Friday, 23 December 2011
Blind Chance [1981/1987]
Most people might be more aware of Run Lola Run than Blind Chance, but cinephiles ought to know that the template for the pulsating thriller by Tom Twyker was provided by this Krzysztof Kieslowski gem. Despite being one of his earliest movies as well as one of the few plot-dependent works of his career (owing to the unique concept it relies on in driving the narrative forward), most of the archetypes that we’ve come to identify his movies with are present here – sensitive storytelling and observations, a strongly palpable sense of humanism permeating the film, great character arcs, excellent depiction of the mundaneness of everyday life, narrative looping, among others. The film’s crucial moment occurs when Witek, a young Polish medical student who has taken a break from academia in order to sort out his priorities in life, is running like hell in order to catch a departing train, and the director takes us to three distinct and alternate futures for the young man based on the outcomes there at the railway station. The first arc sees him becoming an important keg in the Party or establishment, while in the second he takes the diametrically opposite route by becoming a part of the underground political resistance; in the third he chooses the most conventional path by opting to complete his medical degree. On one hand this gently paced and beautifully scored movie managed to be a terrific commentary and perhaps even an underhanded satire on the country’s socio-politic climate (a striking departure given the relatively more covert political stances of most of his renowned works) – which resulted in it being suppressed for 7 years by the Polish censor board, while on the other it raised haunting and pertinent philosophical questions on the role of choice vis-à-vis chance in shaping one’s life.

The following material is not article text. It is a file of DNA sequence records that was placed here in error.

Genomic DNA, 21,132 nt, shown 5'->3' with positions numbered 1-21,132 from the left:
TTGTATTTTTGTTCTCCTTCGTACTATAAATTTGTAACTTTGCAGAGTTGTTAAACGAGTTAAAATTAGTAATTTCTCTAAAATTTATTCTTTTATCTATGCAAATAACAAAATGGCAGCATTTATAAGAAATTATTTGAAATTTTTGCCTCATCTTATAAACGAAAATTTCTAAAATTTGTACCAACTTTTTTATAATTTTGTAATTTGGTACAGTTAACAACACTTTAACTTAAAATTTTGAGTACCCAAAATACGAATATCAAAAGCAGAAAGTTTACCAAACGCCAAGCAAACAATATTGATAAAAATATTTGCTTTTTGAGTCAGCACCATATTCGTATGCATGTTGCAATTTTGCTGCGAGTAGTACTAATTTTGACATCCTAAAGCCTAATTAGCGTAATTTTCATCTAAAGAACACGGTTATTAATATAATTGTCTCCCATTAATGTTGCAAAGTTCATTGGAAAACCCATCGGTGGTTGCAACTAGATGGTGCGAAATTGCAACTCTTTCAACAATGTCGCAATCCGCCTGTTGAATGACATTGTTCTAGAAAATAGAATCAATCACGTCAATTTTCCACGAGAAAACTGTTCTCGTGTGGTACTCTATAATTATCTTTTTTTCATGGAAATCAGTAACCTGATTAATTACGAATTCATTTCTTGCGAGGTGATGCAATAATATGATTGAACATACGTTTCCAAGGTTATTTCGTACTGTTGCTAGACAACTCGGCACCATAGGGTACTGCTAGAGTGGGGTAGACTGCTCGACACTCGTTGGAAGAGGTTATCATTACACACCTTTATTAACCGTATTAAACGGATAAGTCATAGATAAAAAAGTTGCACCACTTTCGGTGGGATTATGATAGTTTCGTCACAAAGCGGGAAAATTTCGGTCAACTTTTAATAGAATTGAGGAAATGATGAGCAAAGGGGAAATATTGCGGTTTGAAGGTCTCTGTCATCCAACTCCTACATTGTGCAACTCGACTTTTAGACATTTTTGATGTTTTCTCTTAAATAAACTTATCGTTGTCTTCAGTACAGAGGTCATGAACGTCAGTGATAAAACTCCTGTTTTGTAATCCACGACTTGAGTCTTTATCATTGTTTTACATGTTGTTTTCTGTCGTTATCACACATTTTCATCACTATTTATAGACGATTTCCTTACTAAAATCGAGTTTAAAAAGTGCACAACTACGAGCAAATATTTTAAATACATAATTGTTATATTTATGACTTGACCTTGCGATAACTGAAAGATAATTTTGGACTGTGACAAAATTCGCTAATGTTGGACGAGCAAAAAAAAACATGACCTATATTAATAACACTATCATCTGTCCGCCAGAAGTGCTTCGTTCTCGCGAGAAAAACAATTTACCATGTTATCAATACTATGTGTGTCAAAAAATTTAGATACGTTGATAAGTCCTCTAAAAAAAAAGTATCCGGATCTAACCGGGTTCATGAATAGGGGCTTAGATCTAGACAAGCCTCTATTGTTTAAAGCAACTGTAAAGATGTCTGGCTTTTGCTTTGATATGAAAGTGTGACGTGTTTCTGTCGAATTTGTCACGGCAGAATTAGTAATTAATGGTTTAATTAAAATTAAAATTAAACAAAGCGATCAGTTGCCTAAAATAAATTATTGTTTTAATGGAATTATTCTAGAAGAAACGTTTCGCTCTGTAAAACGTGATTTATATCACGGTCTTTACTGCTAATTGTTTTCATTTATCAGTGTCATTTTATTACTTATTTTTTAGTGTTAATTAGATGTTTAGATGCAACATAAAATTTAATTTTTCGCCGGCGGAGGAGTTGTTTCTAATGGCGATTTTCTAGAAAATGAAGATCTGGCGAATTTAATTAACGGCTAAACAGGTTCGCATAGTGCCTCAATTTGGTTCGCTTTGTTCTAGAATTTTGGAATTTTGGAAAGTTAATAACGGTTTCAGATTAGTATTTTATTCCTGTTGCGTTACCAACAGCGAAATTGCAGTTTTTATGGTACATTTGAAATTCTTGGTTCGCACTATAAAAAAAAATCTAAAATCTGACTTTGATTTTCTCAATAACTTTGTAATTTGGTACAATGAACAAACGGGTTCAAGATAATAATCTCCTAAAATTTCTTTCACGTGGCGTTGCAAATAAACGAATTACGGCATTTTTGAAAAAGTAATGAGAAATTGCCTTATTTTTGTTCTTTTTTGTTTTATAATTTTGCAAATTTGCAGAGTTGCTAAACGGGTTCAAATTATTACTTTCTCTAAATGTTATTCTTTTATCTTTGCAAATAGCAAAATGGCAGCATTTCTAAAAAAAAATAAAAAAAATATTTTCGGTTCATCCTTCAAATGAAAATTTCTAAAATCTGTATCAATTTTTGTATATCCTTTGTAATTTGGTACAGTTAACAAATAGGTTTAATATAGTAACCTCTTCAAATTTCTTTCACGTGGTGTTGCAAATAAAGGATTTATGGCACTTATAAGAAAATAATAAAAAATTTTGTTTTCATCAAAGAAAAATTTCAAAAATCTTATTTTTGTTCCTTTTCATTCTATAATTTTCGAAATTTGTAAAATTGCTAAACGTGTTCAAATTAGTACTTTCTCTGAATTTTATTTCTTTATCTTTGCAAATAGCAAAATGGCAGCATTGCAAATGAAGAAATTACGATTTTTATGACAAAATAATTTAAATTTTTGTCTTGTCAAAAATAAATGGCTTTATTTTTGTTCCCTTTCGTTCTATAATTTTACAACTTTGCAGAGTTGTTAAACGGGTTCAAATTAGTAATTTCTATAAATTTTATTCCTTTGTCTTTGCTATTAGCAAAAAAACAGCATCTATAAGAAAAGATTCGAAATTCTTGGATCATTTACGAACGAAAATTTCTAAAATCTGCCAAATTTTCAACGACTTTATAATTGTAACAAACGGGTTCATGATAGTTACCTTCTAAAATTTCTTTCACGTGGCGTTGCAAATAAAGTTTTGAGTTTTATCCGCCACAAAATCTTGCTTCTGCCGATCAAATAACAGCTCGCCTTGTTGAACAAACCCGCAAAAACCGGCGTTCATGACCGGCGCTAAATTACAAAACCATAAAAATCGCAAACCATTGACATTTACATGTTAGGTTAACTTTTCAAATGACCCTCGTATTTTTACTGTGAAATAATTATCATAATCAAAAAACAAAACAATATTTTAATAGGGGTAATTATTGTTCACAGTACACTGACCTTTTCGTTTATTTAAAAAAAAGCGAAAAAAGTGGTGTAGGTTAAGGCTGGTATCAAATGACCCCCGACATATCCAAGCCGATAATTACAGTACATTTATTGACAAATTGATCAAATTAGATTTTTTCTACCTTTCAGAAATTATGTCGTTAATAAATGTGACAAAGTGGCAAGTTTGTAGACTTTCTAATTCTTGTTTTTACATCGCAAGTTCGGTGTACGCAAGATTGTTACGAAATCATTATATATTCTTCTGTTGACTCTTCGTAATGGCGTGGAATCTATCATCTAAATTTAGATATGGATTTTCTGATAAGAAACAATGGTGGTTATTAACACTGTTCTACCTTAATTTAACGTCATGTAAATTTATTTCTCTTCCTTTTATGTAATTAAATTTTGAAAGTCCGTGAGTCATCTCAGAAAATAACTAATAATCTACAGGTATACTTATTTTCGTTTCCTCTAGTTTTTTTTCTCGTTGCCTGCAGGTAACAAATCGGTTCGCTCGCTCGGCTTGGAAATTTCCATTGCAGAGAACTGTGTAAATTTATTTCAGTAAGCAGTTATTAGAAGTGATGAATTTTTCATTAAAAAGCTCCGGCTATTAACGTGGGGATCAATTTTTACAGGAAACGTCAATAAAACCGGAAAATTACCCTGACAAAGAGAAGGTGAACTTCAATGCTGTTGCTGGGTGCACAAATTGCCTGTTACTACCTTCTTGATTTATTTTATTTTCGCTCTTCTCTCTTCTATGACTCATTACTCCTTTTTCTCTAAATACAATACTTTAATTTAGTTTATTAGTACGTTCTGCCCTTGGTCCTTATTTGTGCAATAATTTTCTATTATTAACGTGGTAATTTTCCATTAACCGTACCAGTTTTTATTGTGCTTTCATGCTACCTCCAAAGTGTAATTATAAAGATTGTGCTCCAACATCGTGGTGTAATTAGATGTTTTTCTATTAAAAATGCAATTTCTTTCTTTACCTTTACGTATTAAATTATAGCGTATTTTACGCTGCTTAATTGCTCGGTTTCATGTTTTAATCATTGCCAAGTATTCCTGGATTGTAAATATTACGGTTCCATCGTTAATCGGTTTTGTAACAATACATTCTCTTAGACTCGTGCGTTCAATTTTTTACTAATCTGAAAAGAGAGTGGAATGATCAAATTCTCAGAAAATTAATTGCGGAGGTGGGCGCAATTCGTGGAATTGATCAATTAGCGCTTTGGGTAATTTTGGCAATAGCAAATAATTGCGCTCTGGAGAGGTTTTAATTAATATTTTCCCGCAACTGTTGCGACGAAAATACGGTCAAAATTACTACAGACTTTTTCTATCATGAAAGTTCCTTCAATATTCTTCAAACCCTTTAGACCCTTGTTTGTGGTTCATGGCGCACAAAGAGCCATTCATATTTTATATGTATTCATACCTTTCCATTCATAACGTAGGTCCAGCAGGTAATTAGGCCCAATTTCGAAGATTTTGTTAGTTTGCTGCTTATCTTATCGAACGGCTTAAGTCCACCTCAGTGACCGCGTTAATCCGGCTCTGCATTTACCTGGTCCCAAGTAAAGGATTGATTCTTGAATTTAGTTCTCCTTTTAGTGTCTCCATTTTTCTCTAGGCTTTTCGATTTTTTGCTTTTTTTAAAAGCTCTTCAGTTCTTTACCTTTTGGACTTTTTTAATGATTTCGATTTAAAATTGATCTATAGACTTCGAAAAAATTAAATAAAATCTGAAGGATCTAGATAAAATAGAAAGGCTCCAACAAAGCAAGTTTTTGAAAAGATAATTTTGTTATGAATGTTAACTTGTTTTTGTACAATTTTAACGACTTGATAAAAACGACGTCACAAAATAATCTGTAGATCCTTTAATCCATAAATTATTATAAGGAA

Director: Krzysztof Kieslowski
Genre: Drama/Political Drama/Psychological Drama